Other notable releases slated for tomorrow include the ISM non-Manufacturing Index, forecasted to rise to a level of 53.9 for June from the 52.9 posted in May, as well as Market's final Services PMI, anticipated to tick lower to a level of 51.3 from the preliminary reading of 51.4, but up from May's 50.7 level. In addition, investors will get a look at the trade balance, with economists expecting the deficit widened to $40.0 billion in May from the $37.4 billion registered in April, as well MBA Mortgage Applications.

Europe and Asia lower as Brexit concerns flare up

European equities finished mostly lower, with financials seeing heavy pressure amid festering Italian banking concerns, and as worries about the impact of the U.K.'s recent vote to leave the European Union flared up. The British pound fell versus the U.S. dollar, though the U.K. markets reversed modestly to the upside as the Bank of England reduced capital requirements for banks after Governor Carney warned that "there is the prospect of a material slowing of the economy." For deeper analysis of the impact of the Brexit vote, see the Schwab Center for Financial Research's recent article, Brexit: What Investors Should Know, at and be sure to check out the video from Schwab's Managing Director of Trading and Derivatives, Randy Frederick and Schwab's Chief Global Investment Strategist, Jeffrey Kleintop, CFA, titled Brexit Aftershock: When Will the Markets Calm Down?, at Follow Schwab, Randy and Jeff on Twitter: @schwabresearch, @randyafrederick and @jeffreykleintop.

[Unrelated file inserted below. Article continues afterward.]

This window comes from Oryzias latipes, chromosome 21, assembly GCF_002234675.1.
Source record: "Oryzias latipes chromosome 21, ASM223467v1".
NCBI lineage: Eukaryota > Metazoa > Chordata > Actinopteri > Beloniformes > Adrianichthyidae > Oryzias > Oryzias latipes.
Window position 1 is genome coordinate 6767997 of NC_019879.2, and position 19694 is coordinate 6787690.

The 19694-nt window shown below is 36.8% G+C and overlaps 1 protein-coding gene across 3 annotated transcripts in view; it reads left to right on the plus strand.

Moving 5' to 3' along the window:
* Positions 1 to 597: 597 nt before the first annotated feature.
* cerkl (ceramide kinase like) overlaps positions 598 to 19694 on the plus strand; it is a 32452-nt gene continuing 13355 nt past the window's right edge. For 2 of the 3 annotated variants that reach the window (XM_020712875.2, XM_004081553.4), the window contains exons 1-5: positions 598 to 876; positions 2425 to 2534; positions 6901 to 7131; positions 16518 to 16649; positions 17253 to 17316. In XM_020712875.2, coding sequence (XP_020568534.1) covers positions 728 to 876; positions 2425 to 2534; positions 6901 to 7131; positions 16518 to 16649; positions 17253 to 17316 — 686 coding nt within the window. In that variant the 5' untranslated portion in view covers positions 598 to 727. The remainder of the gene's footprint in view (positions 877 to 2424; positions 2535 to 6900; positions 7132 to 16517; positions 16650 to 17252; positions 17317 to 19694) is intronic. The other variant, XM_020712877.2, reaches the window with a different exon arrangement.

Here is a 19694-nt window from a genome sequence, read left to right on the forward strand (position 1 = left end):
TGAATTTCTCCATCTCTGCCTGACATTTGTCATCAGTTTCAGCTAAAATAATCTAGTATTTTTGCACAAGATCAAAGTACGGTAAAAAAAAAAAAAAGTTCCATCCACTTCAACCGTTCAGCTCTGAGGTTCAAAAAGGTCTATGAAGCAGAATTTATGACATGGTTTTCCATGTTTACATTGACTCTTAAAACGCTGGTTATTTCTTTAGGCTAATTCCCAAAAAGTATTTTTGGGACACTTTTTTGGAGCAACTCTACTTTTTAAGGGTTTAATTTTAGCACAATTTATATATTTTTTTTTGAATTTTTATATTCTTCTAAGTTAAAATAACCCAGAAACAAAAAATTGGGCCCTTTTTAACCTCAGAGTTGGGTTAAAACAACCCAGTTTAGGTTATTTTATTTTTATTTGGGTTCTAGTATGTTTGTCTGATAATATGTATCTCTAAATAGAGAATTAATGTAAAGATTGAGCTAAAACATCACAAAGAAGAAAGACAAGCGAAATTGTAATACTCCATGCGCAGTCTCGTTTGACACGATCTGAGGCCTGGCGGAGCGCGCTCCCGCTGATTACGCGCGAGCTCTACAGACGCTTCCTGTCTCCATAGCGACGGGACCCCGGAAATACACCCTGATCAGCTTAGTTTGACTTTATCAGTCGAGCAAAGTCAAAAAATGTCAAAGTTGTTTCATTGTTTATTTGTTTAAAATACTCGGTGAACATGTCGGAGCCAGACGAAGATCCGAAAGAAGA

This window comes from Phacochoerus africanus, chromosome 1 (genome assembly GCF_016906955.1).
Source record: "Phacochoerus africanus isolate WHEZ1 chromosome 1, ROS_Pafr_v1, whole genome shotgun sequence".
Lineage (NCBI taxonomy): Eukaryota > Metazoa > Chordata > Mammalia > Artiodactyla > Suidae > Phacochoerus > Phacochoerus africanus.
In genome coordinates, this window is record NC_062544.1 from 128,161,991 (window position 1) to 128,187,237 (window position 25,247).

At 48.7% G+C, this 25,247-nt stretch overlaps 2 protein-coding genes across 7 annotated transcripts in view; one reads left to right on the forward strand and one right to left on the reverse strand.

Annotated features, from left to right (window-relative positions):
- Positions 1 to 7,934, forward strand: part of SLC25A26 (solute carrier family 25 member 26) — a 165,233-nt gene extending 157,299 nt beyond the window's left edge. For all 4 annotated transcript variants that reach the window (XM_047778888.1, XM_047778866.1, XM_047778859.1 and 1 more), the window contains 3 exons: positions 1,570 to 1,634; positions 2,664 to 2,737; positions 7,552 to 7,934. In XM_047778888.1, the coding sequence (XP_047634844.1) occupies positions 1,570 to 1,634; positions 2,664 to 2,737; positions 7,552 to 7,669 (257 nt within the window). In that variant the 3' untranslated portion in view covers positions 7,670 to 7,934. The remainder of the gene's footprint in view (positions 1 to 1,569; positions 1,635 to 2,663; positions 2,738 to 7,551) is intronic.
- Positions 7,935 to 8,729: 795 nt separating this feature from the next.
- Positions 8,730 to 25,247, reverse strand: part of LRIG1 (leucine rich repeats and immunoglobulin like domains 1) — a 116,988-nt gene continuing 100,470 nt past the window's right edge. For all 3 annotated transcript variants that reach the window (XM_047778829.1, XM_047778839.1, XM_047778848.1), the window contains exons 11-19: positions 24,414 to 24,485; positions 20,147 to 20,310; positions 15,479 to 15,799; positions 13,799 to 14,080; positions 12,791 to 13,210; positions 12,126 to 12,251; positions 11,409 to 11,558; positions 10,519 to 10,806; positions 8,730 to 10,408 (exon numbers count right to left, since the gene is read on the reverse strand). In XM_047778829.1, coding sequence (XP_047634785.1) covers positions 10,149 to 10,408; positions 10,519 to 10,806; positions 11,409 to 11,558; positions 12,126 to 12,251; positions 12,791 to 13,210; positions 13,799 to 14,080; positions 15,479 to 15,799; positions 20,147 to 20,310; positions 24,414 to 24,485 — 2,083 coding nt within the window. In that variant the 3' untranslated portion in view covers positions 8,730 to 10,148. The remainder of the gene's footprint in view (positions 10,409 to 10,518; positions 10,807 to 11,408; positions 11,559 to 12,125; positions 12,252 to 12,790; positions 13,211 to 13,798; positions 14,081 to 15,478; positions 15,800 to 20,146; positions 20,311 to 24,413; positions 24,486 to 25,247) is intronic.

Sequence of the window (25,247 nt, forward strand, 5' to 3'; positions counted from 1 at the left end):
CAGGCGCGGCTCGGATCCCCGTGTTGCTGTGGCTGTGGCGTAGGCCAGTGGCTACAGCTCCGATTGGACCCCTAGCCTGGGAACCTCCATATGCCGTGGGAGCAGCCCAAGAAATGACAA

In economic news, the final Markit Eurozone Composite PMI Index—a gauge of business activity in both the services and manufacturing sectors—was revised higher to 53.1 in June, from the preliminary level of 52.8, where economists had expected it to remain. A reading above 50 denotes expansion and the index matched May's figure. Eurozone retail sales rose in line with expectations for May. The euro declined versus the U.S. dollar and bond yields in the region were mixed.

Stocks in Asia finished mostly to the downside with political uncertainty in Australia and flared-up Brexit concerns dampening global sentiment, though mainland Chinese stocks gained ground following an upbeat read on the nation's key services sector activity and hopes of further stimulus measures. Australian equities fell, led by financials, after the Reserve Bank of Australia held its monetary policy unchanged and as political uncertainty was fueled by federal elections over the weekend failing to deliver a clear winner. Schwab's Director of International Research, Michelle Gibley, CFA, offers a look at the global political landscape in her article, Performing Reformers: How Political Change Can Affect Stocks, at, and be sure to follow Schwab on Twitter: @schwabresearch. Finally, Japan's markets dropped, exacerbated by the yen rallying late in the session, while stocks traded in Hong Kong, South Korea and India all finished lower.

Tomorrow's international economic calendar will be fairly light, with manufacturing orders and construction PMI coming from Germany, while the Swiss National Bank will meet, with no change to its monetary policy stance expected.